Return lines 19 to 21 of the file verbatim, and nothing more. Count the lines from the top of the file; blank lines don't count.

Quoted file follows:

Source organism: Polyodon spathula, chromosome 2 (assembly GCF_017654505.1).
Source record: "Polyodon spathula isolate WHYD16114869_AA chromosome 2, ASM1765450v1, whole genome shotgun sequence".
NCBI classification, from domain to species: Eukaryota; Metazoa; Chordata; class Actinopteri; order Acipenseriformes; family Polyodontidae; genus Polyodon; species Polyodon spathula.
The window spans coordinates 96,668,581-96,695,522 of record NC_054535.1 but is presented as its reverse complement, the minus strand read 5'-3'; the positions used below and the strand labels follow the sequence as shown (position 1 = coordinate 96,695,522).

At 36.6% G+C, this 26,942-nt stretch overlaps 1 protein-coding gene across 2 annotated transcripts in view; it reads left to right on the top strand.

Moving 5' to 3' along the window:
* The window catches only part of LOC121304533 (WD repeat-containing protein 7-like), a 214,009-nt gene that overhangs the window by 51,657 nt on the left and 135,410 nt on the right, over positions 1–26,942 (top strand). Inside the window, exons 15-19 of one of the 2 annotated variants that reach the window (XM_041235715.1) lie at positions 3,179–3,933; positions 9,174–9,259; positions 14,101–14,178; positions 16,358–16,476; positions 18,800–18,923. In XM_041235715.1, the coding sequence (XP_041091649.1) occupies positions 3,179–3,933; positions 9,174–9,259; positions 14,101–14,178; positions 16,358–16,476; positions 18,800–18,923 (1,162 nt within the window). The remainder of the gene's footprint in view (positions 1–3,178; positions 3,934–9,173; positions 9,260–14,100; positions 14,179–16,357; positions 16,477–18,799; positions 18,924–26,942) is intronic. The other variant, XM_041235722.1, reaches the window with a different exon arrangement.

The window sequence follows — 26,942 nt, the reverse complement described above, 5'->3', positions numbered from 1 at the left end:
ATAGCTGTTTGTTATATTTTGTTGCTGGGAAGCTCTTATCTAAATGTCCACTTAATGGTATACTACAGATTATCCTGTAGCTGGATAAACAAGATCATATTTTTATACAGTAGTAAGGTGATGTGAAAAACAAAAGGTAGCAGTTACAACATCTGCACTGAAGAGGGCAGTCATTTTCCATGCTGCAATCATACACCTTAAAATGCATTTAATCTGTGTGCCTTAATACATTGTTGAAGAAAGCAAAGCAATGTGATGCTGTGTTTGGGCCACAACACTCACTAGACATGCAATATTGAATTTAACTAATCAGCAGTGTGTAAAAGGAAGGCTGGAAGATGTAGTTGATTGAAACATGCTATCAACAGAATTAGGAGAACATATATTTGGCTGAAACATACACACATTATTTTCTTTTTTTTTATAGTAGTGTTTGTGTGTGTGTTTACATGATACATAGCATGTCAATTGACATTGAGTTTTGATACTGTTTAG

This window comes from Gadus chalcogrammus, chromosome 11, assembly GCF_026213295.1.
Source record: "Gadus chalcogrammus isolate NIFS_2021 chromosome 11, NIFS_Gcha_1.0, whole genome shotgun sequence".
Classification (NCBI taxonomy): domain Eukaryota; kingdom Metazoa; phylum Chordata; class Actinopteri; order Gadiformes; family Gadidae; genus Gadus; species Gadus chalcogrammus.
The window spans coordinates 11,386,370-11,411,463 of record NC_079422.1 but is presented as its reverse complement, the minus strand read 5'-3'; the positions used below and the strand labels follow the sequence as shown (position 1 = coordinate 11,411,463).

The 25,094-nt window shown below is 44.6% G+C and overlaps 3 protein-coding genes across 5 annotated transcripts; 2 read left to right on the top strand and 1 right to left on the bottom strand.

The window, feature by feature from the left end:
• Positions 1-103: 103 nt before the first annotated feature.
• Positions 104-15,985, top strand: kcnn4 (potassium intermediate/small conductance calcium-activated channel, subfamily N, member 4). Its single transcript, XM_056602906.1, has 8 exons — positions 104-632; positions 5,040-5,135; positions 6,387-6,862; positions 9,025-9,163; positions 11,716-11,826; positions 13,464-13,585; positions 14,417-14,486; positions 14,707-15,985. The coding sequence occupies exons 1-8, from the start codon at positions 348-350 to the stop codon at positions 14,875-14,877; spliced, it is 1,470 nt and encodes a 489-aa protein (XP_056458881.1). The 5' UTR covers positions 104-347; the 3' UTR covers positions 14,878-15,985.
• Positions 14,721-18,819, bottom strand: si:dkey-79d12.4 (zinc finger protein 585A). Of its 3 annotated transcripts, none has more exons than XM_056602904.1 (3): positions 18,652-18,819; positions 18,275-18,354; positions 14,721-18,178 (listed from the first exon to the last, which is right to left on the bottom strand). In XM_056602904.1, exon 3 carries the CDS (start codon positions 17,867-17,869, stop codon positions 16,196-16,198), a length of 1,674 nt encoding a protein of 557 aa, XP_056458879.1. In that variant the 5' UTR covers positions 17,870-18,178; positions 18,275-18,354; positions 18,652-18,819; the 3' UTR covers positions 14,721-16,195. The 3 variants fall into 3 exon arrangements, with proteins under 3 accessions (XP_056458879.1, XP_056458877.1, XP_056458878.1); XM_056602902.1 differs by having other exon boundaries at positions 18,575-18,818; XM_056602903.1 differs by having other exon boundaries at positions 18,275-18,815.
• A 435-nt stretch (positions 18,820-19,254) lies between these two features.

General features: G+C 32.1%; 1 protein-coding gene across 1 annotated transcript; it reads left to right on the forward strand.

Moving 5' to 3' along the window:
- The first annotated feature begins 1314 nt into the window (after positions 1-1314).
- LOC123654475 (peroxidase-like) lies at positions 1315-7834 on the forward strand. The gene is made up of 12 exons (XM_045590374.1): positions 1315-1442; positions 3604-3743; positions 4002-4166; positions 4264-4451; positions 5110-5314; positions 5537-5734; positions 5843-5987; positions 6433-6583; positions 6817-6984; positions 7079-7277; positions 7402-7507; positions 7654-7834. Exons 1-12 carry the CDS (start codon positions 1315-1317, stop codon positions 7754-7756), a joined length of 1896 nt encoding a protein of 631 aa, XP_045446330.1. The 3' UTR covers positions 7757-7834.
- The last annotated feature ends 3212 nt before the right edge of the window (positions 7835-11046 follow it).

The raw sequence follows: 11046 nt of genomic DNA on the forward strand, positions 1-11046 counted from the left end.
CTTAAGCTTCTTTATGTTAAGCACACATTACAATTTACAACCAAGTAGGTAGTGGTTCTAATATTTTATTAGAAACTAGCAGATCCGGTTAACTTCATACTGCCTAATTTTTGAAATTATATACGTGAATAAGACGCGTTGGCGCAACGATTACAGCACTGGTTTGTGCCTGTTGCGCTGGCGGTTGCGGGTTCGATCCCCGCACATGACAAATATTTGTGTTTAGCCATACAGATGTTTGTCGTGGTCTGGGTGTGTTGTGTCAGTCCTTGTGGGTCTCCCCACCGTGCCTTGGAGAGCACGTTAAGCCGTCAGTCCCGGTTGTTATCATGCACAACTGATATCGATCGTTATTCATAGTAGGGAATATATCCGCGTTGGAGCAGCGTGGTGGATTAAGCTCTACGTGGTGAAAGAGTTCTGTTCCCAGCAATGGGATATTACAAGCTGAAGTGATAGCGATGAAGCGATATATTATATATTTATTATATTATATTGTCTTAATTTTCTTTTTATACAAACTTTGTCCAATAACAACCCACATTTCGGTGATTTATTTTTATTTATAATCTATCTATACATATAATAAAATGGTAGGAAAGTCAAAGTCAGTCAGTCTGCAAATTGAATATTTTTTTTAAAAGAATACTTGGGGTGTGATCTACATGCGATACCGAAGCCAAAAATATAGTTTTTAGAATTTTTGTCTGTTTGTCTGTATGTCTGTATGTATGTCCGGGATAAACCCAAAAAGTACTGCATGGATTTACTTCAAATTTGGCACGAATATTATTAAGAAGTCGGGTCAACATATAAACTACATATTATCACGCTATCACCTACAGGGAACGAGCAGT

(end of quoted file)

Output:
• A 435-nt stretch (positions 18,820-19,254) lies between these two features.

General features: G+C 32.1%; 1 protein-coding gene across 1 annotated transcript; it reads left to right on the forward strand.

Moving 5' to 3' along the window: